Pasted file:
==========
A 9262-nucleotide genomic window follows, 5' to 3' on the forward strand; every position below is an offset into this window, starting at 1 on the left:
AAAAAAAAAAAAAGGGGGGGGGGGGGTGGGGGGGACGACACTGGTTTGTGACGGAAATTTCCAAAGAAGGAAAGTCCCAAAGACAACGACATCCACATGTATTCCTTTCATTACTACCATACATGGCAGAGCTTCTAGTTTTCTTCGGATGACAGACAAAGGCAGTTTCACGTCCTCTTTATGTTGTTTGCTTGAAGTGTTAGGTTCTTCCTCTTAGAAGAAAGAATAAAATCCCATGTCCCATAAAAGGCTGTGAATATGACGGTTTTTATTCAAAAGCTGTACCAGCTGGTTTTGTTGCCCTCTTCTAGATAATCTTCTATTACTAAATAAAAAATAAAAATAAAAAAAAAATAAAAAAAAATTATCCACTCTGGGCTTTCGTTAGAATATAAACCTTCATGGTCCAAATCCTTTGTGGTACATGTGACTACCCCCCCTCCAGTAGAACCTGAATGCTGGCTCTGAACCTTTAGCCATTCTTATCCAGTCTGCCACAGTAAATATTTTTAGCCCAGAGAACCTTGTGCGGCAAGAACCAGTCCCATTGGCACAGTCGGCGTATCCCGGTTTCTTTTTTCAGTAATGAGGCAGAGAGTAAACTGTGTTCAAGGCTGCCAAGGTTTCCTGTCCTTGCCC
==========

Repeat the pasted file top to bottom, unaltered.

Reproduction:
A 9262-nucleotide genomic window follows, 5' to 3' on the forward strand; every position below is an offset into this window, starting at 1 on the left:
AAAAAAAAAAAAAGGGGGGGGGGGGGTGGGGGGGACGACACTGGTTTGTGACGGAAATTTCCAAAGAAGGAAAGTCCCAAAGACAACGACATCCACATGTATTCCTTTCATTACTACCATACATGGCAGAGCTTCTAGTTTTCTTCGGATGACAGACAAAGGCAGTTTCACGTCCTCTTTATGTTGTTTGCTTGAAGTGTTAGGTTCTTCCTCTTAGAAGAAAGAATAAAATCCCATGTCCCATAAAAGGCTGTGAATATGACGGTTTTTATTCAAAAGCTGTACCAGCTGGTTTTGTTGCCCTCTTCTAGATAATCTTCTATTACTAAATAAAAAATAAAAATAAAAAAAAAATAAAAAAAAATTATCCACTCTGGGCTTTCGTTAGAATATAAACCTTCATGGTCCAAATCCTTTGTGGTACATGTGACTACCCCCCCTCCAGTAGAACCTGAATGCTGGCTCTGAACCTTTAGCCATTCTTATCCAGTCTGCCACAGTAAATATTTTTAGCCCAGAGAACCTTGTGCGGCAAGAACCAGTCCCATTGGCACAGTCGGCGTATCCCGGTTTCTTTTTTCAGTAATGAGGCAGAGAGTAAACTGTGTTCAAGGCTGCCAAGGTTTCCTGTCCTTGCCC